The next frontier for enterprise

The space sector can create more than a million jobs in the coming years. The foundation for the enterprises that will generate these jobs must be built at the school level itself.

space, space sector
In 2020, India accounted for approximately 2.6% of the global space economy, amounting to $9.6 billion. (IE)

By Rameesh Kailasam and Dinesh Prasad

On April 6, the Union Cabinet approved the Indian Space Policy 2023. Prime minister Narendra Modi had earlier taken the pathbreaking decision to open the space sector for private participation and there are already 150 startups working with ISRO today. The Indian Space Policy aims to increase department of space’s role of boosting ISRO mission activities with a greater participation planned for research, academia, startups, and space industry. The government had already opened up through the government route, FDI in the space sector up to 100% around satellite establishment and operations.

These are great initiatives and the underlying question is whether India can leverage this and become the next global space capital, and if we are geared to address the demand of more than a million jobs over next decade. Global space development has been accelerated significantly through private sector participation and projections from Morgan Stanley indicate a $1 trillion space economy by 2040.

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Space startups, space parks, and satellite manufacturing services will play a major role in boosting the Indian space economy, which is projected to grow to $12.8 billion by 2025. This is possible with the contribution of the Indian startup ecosystem for space. Though the ecosystem started late, it is growing fast. PM Modi had announced the ‘iDEX 75 Space Challenges’ during the Defence Expo to encourage and promote space tech startups.

In 2020, India accounted for approximately 2.6% of the global space economy, amounting to $9.6 billion. The Indian space programme is boosted by the realisation of indigenous technology, facilities, systems, and rollout of services in a systematic manner. Satellite broadcasting services have benefited a large part of the population, and served the media and entertainment industry.

If India were to potentially look at having a large share of the million potential jobs, we need to start building its foundations at the school level by triggering a level of fascination and attraction to space technology. Sadly, many of our students today do not even know of the history and work ISRO has done over time and their successful missions. This warrants the need for space education articulated through experiential learning. This would have an extremely positive impact on science education by making STEM education with space study inclusive. The technical know-hows should be encouraged right from school level as students these days tend to make career decisions early and understanding of space ecosystem opportunities is of paramount importance. This also aligns with the New Education Policy guidelines. A focus on astronomy and space from the government will have a long-lasting impact on India’s potential to become one of the leading space tech countries.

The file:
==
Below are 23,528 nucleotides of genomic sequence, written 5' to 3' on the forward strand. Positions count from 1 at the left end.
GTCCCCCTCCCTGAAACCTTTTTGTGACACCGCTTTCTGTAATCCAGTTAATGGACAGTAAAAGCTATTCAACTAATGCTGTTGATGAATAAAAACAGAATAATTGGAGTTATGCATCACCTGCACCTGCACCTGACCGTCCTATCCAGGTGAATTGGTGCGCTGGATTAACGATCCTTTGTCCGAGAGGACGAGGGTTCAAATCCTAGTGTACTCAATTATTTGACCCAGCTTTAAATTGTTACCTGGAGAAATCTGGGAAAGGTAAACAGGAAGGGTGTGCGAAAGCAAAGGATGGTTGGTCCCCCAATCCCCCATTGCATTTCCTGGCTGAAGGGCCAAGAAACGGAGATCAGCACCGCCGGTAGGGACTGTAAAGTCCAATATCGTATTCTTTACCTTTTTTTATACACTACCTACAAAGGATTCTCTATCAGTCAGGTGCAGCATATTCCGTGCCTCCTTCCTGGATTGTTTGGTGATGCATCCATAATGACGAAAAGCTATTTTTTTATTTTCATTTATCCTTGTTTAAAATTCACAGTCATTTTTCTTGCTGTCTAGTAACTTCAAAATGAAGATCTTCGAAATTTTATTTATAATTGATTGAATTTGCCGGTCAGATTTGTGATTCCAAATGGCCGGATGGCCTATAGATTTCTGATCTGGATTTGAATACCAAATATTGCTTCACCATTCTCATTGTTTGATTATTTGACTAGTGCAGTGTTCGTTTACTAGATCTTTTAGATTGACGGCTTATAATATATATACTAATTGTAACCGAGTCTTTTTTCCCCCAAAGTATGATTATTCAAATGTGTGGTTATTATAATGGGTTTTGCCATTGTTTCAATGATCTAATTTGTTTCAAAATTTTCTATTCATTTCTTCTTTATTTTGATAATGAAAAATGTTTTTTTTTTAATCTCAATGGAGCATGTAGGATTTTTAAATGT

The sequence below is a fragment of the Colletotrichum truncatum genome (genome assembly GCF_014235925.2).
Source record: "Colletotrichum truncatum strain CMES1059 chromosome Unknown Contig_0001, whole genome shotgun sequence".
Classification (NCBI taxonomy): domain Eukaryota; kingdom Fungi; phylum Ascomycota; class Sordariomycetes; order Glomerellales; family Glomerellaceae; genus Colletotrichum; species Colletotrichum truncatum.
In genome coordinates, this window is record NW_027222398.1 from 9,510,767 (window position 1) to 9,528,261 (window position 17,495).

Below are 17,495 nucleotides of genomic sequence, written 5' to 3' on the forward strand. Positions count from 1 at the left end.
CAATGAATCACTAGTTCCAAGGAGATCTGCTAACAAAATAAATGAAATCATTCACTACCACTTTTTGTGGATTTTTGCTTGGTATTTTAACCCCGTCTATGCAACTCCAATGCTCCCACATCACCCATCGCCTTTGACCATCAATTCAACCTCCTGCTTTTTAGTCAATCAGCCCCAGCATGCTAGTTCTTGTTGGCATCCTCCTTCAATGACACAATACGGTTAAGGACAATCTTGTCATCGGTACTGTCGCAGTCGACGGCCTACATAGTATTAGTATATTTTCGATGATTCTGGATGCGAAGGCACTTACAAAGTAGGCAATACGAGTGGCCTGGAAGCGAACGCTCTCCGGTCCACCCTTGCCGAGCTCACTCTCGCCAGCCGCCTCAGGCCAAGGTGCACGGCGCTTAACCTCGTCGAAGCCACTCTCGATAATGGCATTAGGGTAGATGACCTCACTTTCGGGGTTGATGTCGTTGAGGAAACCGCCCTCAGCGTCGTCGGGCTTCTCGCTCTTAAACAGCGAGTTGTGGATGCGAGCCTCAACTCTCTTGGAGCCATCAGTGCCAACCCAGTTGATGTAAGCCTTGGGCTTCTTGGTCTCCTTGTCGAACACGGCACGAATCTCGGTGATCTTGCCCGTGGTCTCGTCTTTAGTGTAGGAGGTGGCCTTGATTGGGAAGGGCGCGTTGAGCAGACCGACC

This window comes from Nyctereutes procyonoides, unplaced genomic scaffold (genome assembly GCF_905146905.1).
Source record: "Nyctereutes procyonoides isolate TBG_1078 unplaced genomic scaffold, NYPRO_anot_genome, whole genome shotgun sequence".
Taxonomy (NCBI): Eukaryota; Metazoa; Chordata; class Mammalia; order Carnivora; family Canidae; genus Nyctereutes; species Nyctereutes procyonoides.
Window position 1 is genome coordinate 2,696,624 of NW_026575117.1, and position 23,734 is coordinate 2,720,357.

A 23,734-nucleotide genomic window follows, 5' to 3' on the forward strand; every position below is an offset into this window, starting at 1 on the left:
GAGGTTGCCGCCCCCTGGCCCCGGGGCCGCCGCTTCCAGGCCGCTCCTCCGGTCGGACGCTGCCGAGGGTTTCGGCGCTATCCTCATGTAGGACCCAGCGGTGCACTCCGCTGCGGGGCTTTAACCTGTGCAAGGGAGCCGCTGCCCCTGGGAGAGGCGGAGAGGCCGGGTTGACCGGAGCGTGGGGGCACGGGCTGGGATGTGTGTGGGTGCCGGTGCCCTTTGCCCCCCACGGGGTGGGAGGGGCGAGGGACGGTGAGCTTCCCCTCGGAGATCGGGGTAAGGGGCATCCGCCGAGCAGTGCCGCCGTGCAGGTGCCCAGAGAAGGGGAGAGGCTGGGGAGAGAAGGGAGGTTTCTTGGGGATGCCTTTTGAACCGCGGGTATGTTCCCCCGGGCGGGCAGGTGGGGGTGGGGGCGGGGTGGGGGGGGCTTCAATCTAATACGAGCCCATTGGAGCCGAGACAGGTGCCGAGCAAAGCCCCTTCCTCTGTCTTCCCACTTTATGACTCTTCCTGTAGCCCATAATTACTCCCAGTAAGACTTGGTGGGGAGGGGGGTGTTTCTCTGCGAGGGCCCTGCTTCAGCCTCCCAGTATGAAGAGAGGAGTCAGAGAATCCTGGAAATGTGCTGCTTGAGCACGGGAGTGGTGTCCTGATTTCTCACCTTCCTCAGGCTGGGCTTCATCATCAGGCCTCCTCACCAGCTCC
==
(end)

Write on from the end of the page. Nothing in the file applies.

ISRO has also unveiled a project meant for teaching space sciences to the young generation named ‘Antriksh Jigyasa’, which literally translates to ‘Space Curiosity.’ It has been designed as a knowledge and information-extensive portal for students wherein they can attain space education and even explore space technology at large. This platform also enables students to find out the applications of space science in STEM field learning followed by online courses. There are courses like Shiksha Gagan, Overview of Space Science and Technology, Space Quiz, Antriksh Navacharare, and others.

It is also interesting to see startups like Navars Edutech emerging in this space offering comprehensive education in astronomy and space science to K12 students through technology, pedagogy, innovation & industry partnerships. It has industry collaborations with Skyroot Aerospace (Student Satellite launch partner), ISRO (Space Tutor Program), global astronomy associations and more. They offer a comprehensive education of astronomy, space, and aerospace to school students. The Navars Astronomy Lab program is powering a large number of schools to bring space education to students with a defined pedagogy and a sustained progressive curriculum. This would lead to capacity building at the college level to build the ecosystem of space engineers addressing design, engineering, data analytics, launch, and research domains, addressing to fill the potential million jobs in the next decade.

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Currently, the Atal Tinkering Lab programmes are mostly focused on enabling robotics at about 10,000 schools. This programme needs a strong face lift to focus on space as STEM and robotics are getting integrated in the space education programmes being offered to school by space edtech companies. The Atal Incubation Centres are a step in the right direction and increasing the grant amounts for space-related activities will further encourage many potential entrepreneurs to take the plunge.

The capabilities being built by the private space sector complement the leadership that the Indian government has been demonstrating. With India already being a cost-efficient and reliant player in the space sector, private sector participation will further the momentum and add the much-needed impetus to this sector over the next decade if promoted at the school and college levels.

Writers are respectively, CEO,, and co-founder, Navars Edutech

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First published on: 21-04-2023 at 04:15 IST